5. “Comfortably Numb” (Pink Floyd, The Wall)

Of the two outstanding guitar solos in haunting 1979 Floyd hit “Comfortably Numb,” David Gilmour’s immaculately phrased outro solo is widely regarded as not only one of his greatest solos, but also one of rock’s greatest solos, period. And it starts with a single positively gigantic squealing pinched harmonic. Just one note. Magnificent. Gilmour—who will one day be on the Mount Rushmore of electric guitar—is just that expressive.


6. “Funky Mama” (Danny Gatton, 88 Elmira St.)

For his Grammy-nominated 1991 fifth album (but first for a major label), D.C. Telecaster phenom Gatton didn’t waste any time: movin’-groovin’ first track “Funky Mama” is spiked throughout with squealing pinched harmonics that jump out like sonic exclamation points on immaculately phrased solo sentences.


7. “Cause We’ve Ended as Lovers” (Jeff Beck, The Secret Policeman’s Other Ball)

Back when Jeff Beck still played with a pick, he pinched with the best of ’em. Case in point: this spine-tingling 1981 Secret Policeman’s Other Ball rendition of “Cause We’ve Ended as Lovers” from 1975 classic Blow by Blow. Backed by friend and Yardbirds predecessor Eric Clapton, Beck slings a hot-rodded Telecaster to turn in a typically stunning performance in which he uses pinched harmonics sparingly but to enormously soulful effect.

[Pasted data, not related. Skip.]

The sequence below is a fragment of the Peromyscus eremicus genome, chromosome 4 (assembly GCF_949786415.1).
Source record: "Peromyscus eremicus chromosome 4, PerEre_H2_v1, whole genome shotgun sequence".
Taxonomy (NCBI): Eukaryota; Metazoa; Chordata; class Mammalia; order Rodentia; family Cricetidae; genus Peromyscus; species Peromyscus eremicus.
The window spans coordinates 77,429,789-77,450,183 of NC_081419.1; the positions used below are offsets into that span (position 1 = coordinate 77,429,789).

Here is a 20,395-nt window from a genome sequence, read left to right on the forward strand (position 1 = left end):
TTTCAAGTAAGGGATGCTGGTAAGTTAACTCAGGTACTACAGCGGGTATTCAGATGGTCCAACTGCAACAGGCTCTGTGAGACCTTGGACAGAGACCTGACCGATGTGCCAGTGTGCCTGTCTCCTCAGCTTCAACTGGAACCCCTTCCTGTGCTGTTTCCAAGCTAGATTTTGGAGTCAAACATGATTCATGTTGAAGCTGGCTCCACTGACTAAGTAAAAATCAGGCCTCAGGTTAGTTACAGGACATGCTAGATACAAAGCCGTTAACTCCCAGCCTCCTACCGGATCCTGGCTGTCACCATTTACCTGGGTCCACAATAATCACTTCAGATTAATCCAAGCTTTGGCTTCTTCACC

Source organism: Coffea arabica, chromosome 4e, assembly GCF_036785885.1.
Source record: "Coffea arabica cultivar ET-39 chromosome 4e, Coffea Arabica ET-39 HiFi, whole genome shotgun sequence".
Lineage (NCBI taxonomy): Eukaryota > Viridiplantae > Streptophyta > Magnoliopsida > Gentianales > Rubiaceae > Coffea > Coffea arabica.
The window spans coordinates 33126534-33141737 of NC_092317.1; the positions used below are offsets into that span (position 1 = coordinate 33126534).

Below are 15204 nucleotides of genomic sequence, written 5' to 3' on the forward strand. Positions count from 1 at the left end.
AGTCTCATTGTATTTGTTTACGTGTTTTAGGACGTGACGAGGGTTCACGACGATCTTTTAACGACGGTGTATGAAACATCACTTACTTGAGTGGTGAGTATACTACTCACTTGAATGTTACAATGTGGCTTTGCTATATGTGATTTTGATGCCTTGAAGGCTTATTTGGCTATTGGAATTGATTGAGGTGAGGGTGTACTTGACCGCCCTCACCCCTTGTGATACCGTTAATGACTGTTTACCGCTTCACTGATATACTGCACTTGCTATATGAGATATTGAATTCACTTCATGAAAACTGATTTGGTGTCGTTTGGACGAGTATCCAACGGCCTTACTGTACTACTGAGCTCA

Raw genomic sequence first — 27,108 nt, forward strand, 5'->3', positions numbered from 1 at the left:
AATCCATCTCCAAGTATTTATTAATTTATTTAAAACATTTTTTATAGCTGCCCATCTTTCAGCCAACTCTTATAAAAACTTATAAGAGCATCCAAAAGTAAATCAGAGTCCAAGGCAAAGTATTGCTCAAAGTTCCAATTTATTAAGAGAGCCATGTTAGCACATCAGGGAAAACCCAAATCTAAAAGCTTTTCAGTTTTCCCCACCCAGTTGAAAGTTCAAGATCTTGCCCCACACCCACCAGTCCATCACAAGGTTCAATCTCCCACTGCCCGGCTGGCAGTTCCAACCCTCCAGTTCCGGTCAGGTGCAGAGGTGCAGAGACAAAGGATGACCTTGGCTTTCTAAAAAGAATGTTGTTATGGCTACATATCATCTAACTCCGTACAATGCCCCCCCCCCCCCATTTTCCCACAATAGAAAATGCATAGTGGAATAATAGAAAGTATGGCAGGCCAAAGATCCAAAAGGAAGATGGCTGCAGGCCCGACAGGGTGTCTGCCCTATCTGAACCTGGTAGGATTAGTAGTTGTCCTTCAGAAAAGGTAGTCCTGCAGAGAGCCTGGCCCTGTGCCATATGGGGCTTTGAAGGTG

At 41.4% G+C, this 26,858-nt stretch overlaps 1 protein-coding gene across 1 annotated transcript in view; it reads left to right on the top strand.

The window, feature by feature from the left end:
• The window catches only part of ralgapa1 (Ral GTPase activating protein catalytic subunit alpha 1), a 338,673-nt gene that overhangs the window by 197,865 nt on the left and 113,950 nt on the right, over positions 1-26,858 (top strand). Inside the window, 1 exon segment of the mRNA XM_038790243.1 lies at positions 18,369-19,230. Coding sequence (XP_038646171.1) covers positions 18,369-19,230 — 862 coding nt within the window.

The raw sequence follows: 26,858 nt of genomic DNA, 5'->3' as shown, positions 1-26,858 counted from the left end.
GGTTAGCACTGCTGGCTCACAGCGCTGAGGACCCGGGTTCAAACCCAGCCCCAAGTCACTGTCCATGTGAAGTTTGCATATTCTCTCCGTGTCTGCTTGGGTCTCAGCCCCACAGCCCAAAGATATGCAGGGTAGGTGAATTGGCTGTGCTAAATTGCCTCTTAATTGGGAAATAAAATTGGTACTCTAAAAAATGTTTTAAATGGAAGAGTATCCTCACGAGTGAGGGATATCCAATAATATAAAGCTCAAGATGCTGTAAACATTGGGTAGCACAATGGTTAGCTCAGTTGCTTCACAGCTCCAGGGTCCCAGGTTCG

8. “East Wes” (Eric Johnson, Ah Via Musicom)

Leave it to Texas virtuoso Eric Johnson to play a an entire section of a solo using nothing but pinched harmonics, as he does halfway through “East Wes” from 1990 tour de force Ah Via Musicom. His effortless command of the technique isn’t so surprising, really, because, well, he’s Eric Johnson. Get a close-up look at a live performance of “East Wes” in this 1988 Austin City Limits clip:


9. “I’ll See the Light Tonight” (Yngwie Malmsteen, Marching Out)

Yngwie Malmsteen—he of neo-classical gazillion-notes-per-second fame—is known to occasionally march out a pinched harmonic or two as part of his phenomenally dexterous arsenal of techniques. The notes go by at light speed, but see if you can catch the handful of pinched harmonics in this live performance of “I’ll See the Light Tonight” from his second album, 1985’s album Marching Out:


10. “Loaded” (ZZ Top, Rhythmeen)

No conversation about pinched harmonics is complete without giving Billy Gibbons his richly deserved due. The vast ZZ Top canon overflows with prominent pinched harmonics—just listen to the hard-tail ’55 Strat solo on “La Grange.” Or spin under-appreciated 1996 album Rhythmeen, on which the trio returned to heavy blues—and we mean heavy—with Gibbons reportedly using a Fender Esquire. As always, pinched harmonics are an elemental part of his eloquent vocabulary, as heard on “Loaded”: